For those of you following along

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Online Permaculture Design Course

Happy polish and brahma chickens

Because full time out of the house job, full garden, chickens, and four kids is not enough I finally did it! I signed up for a permaculture design course accredited by Permaculture Institute of North America. I have always wanted to take a permaculture design course (PDC) but lacked the resources to make it happen. Resources being time, location, and money. I was very excited to find an this online PDC (also sometimes called a permaculture design certificate) through Oregon State University. After hemming and hawing because it still costs a lot of money… and still costs a lot of time, but flexible time… I signed up with Adam’s encouragement. The online nature of the course will allow me to do it on the evenings and weekends when the kids are in bed. FYI- this is not an ad, I haven’t even taken the course yet!

Happy polish and brahma chickens
Why not insert some happy permaculture chickens. Who doesn’t want to see that?!

Oregon State University has a free certificate program as an intro to permaculture I took this spring. From that course I was able to finish a first plan for our Urban Permaculture lot you can see here. I enjoyed the instructor and introduction to permaculture enough that I THINK I’ll get good value from the course. If nothing else finishing a permaculture design course is the first (in a lot of) steps to being certified as a designer or eventual permaculture instructor.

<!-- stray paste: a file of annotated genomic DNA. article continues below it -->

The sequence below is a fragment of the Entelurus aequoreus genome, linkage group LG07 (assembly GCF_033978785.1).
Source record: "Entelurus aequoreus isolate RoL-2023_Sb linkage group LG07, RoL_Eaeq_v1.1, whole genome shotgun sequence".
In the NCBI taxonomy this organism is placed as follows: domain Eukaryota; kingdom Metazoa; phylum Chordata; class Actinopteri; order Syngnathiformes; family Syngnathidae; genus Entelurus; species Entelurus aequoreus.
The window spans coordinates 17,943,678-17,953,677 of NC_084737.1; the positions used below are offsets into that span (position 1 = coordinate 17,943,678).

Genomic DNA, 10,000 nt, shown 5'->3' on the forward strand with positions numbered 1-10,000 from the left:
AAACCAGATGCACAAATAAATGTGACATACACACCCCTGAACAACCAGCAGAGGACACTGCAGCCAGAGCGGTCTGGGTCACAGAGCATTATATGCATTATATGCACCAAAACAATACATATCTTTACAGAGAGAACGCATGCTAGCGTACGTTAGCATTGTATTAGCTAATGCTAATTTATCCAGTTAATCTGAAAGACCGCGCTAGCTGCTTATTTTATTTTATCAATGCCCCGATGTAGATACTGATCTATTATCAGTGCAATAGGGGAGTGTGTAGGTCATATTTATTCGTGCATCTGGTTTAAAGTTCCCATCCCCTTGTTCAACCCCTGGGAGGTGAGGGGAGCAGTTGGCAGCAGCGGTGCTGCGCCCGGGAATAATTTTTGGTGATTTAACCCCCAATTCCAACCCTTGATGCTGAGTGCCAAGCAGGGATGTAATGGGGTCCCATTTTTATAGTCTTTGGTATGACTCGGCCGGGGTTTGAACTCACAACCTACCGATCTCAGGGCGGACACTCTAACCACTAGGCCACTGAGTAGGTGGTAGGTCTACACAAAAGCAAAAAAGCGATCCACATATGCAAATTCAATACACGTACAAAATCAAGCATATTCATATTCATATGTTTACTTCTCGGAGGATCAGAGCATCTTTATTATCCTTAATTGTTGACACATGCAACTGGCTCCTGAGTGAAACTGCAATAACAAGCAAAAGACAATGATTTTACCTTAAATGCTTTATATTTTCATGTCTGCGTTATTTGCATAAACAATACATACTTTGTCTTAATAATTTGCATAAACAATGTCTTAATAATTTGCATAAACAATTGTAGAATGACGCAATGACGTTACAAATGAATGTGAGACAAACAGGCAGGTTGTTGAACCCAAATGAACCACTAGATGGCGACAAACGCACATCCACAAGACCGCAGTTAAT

So why am I talking about my course? I rarely document personal stuffs on Craft Thyme, but I thought that a follow along as I go through this ten week course would probably be pretty interesting to those looking at potentially doing a permaculture design course. Especially, if you are looking at an online version. Plus 10 WEEEEEEKKKKSSSSS. I need something to keep me accountable for all the time it is going to take to work through the course material.

Can anyone be sad when looking at a sunflower?
Just a happy sunflower to also brighten your day! This is just one of the many volunteer plants I have growing in my urban permaculture microfarm.

Oregan State’s Online Permaculture Design Course

Let’s start with the course information:

  • Course Dates: 9/24/2018 – 12/7/2018
  • Time Needed: 9 to 10 hours a week. It is recommended you do not take a PDC less than 72 hours worth of instruction and time. So at 90-100 hours this more than meets the minimum.
  • Weeks: 10 Weeks. A lot of permaculture design courses happen in intesive 2-3 week blocks. I am hoping the longer time witll give me more time to digest the topics and practice techniques since I will lose a bit on the personal instruction a face to face might cover.
  • Instructor: Andrew Millison
  • Topics Covered:
    • Observation and analysis of the natural processes of a site
    • Design principles and methods
    • Dynamics of water systems, soils, gardens and trees
    • Urban permaculture
    • Apply an ethically based whole-systems design approach
    • Use concepts, principles, and methods derived from ecosystems, indigenous peoples, and other time-tested practices
    • Learn about regional planning, ecology, animal husbandry, appropriate technology, architecture, and international development
  • Textbook (affiliate link): Practical Permaculture for Home Landscapes, Your Community, and the Whole Earth. Oddly enough Adam had purchased this book for me this spring. I took it as a sign ;)